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The Chinese vessel Tian Fu is just about ready to embark on its voyage to China with its cargo of U.S. grain sorghum. Wayne Cleveland, executive director of Texas Grain Sorghum, reports that about 30% of the 1.3 million bushels in this hold will go into Chinese liquor production, with the rest destined for livestock feed. (Photo courtesy of Cesar Ramírez at West Plains LLC.)

Early reports from agricultural commodity sources are that grain shipping ports were unaffected by Hurricane Laura, which made landfall in the early hours of Aug. 27.

Hurricane Laura, a Category 4 storm with sustained wind speeds of 150 mph, struck just between the border of Texas and Louisiana. News reports out of the area are of considerable damage to buildings, power lines and other infrastructure from the storm surge that trails the storm’s eye. By mid-morning Aug. 27, Laura’s sustained winds were clocked at 75 mph, dropping it down to a Category 1 hurricane, and forecasters expect it to weaken rapidly into a tropical storm by later in the day. Still, widespread flooding is forecast.

Wayne Cleveland, executive director for Texas Grain Sorghum, was at the West Plains LLC facility at the Port of Brownsville, Texas, the afternoon of Aug. 26, watching the first of four shipments of grain sorghum being loaded into a 33,000 metric ton Handimax vessel headed to China.

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Wayne Cleveland, far left, stands with a group of grain sorghum growers and shippers at the dock near the Chinese Handimax ship, the Tian Fu. (Photo courtesy of Cesar Ramírez at West Plains LLC.)

“The port was unaffected by the hurricane,” Cleveland said. Houston and Galveston had rain showers but no major disruptions from the storm.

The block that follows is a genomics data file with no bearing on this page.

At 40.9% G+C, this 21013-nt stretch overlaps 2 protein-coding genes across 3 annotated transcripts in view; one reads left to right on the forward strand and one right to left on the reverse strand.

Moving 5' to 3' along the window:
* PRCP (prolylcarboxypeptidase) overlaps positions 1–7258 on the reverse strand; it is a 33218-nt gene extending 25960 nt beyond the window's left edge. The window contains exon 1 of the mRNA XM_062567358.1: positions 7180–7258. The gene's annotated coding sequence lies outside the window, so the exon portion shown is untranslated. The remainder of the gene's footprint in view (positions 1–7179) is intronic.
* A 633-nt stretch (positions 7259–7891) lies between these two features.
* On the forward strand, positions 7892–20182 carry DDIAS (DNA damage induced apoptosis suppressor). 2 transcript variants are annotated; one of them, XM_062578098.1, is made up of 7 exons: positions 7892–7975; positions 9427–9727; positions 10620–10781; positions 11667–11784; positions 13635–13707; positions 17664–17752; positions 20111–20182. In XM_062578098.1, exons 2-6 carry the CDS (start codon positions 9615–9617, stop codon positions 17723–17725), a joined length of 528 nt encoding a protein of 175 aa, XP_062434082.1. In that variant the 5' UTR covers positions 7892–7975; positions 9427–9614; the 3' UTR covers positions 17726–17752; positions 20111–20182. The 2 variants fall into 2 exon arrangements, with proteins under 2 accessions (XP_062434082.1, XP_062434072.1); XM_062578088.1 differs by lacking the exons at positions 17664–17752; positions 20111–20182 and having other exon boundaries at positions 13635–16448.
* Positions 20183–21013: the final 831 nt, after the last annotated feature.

“For now everything is shipping really smoothly, no disruptions and grain quality is excellent,” Cleveland said. Welcome news for grain sorghum growers who have been working diligently to open up wider trade into China’s market.

On Aug. 26, Mike Steenhoek, executive director of the Soy Transportation Coalition, had sent out an update email to stakeholders about the forecast path of Hurricane Laura through the Texas Gulf and the Mississippi Gulf.

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The first of four shipments of U.S. grain sorghum is being loaded at the West Plains, LLC grain handling facility at the Port of Brownsville, Texas, Aug. 26. (Photo courtesy of Cesar Ramírez at West Plains LLC.)

“The Texas Gulf includes the ports of Corpus Christi, Galveston, Houston and Beumont and accounts for 23% of wheat exports, 1.5% of corn exports and 0.5% of soybean exports,” he wrote. He added that the ports most likely in Laura’s path would be Beaumont and Galveston since they are closer to the Texas-Louisiana line where landfall was predicted.

However, the facilities along the lower Mississippi River between Baton Rouge and the Gulf of Mexico account for 60& of soybean exports, 59% of corn exports and 15% of wheat exports, he added.

Because Laura was predicted to make landfall west of New Orleans, expectations were for significantly less disruption to the supply chain and infrastructure along the lower Mississippi River, including the five port regions of Port of Baton Rouge, Port of South Louisiana, Port of New Orleans, Port of Plaquemines, and Port of St. Bernard. The U.S. Coast Guard is monitoring the situation.

High Plains Journal will continue to monitor reports out of the region for impacts to agriculture and post them online at www.hpj.com.

Jennifer M. Latzke can be reached at 620-227-1807 or jlatzke@hpj.com.

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